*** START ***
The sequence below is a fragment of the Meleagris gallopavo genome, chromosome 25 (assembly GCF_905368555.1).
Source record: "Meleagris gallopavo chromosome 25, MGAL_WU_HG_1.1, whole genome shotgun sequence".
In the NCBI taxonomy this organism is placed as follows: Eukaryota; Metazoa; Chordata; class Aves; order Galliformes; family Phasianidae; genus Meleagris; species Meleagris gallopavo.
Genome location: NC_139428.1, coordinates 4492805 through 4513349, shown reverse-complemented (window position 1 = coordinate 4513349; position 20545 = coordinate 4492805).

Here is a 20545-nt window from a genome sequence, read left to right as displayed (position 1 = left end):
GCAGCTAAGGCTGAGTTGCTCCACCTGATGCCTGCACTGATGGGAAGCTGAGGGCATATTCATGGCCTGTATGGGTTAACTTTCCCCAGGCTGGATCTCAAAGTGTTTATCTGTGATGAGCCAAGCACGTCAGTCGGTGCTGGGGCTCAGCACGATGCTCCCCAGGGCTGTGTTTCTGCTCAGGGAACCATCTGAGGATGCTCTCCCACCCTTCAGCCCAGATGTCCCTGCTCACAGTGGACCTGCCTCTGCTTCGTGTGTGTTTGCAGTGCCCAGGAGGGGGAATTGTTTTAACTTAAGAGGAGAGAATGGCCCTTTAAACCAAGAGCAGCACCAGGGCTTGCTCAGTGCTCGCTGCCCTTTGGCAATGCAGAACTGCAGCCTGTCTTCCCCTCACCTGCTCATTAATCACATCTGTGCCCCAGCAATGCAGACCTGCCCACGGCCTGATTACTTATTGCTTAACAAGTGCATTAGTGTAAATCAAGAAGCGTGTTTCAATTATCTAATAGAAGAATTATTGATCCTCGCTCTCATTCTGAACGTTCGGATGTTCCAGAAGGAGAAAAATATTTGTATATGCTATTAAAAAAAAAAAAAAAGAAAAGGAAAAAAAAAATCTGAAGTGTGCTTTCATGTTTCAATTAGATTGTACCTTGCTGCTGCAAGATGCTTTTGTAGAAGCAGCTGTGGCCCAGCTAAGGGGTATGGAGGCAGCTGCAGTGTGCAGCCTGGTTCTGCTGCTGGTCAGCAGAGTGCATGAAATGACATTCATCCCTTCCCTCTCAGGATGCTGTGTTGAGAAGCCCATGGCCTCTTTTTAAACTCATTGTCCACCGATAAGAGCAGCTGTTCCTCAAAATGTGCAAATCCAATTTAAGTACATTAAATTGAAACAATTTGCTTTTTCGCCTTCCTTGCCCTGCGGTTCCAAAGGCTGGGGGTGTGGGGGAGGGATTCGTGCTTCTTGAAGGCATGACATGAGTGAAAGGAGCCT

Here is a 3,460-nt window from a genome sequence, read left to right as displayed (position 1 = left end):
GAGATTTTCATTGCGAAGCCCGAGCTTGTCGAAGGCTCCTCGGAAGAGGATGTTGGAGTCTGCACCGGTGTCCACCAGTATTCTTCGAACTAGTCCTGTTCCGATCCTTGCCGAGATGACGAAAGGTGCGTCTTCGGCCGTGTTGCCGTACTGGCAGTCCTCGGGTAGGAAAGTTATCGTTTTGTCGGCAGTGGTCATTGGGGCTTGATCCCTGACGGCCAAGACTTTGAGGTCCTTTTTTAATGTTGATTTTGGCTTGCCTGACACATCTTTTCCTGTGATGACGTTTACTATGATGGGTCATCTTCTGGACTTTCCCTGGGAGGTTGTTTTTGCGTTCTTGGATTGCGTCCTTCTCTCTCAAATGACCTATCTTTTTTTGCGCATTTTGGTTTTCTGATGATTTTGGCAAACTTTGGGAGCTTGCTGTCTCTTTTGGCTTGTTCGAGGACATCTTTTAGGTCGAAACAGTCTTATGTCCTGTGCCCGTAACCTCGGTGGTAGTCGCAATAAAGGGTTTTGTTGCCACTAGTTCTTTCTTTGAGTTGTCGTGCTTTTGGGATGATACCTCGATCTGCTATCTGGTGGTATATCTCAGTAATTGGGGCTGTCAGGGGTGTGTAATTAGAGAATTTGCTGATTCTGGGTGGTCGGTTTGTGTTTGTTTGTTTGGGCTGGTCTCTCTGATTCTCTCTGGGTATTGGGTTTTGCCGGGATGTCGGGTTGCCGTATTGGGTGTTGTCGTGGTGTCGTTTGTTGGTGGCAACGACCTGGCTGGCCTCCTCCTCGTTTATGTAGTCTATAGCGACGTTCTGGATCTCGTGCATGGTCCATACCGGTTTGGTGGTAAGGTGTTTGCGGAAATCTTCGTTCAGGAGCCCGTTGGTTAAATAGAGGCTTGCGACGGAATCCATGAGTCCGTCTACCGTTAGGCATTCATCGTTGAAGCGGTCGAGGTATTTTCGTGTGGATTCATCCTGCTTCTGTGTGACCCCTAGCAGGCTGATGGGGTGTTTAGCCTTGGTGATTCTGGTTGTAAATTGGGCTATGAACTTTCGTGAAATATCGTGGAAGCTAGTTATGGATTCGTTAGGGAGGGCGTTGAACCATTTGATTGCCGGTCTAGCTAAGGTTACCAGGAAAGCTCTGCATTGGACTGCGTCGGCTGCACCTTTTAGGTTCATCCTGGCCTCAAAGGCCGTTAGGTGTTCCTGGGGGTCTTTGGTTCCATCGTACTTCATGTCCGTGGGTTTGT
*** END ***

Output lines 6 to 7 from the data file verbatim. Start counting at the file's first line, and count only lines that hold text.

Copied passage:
GCAGCTAAGGCTGAGTTGCTCCACCTGATGCCTGCACTGATGGGAAGCTGAGGGCATATTCATGGCCTGTATGGGTTAACTTTCCCCAGGCTGGATCTCAAAGTGTTTATCTGTGATGAGCCAAGCACGTCAGTCGGTGCTGGGGCTCAGCACGATGCTCCCCAGGGCTGTGTTTCTGCTCAGGGAACCATCTGAGGATGCTCTCCCACCCTTCAGCCCAGATGTCCCTGCTCACAGTGGACCTGCCTCTGCTTCGTGTGTGTTTGCAGTGCCCAGGAGGGGGAATTGTTTTAACTTAAGAGGAGAGAATGGCCCTTTAAACCAAGAGCAGCACCAGGGCTTGCTCAGTGCTCGCTGCCCTTTGGCAATGCAGAACTGCAGCCTGTCTTCCCCTCACCTGCTCATTAATCACATCTGTGCCCCAGCAATGCAGACCTGCCCACGGCCTGATTACTTATTGCTTAACAAGTGCATTAGTGTAAATCAAGAAGCGTGTTTCAATTATCTAATAGAAGAATTATTGATCCTCGCTCTCATTCTGAACGTTCGGATGTTCCAGAAGGAGAAAAATATTTGTATATGCTATTAAAAAAAAAAAAAAAGAAAAGGAAAAAAAAAATCTGAAGTGTGCTTTCATGTTTCAATTAGATTGTACCTTGCTGCTGCAAGATGCTTTTGTAGAAGCAGCTGTGGCCCAGCTAAGGGGTATGGAGGCAGCTGCAGTGTGCAGCCTGGTTCTGCTGCTGGTCAGCAGAGTGCATGAAATGACATTCATCCCTTCCCTCTCAGGATGCTGTGTTGAGAAGCCCATGGCCTCTTTTTAAACTCATTGTCCACCGATAAGAGCAGCTGTTCCTCAAAATGTGCAAATCCAATTTAAGTACATTAAATTGAAACAATTTGCTTTTTCGCCTTCCTTGCCCTGCGGTTCCAAAGGCTGGGGGTGTGGGGGAGGGATTCGTGCTTCTTGAAGGCATGACATGAGTGAAAGGAGCCT

Here is a 3,460-nt window from a genome sequence, read left to right as displayed (position 1 = left end):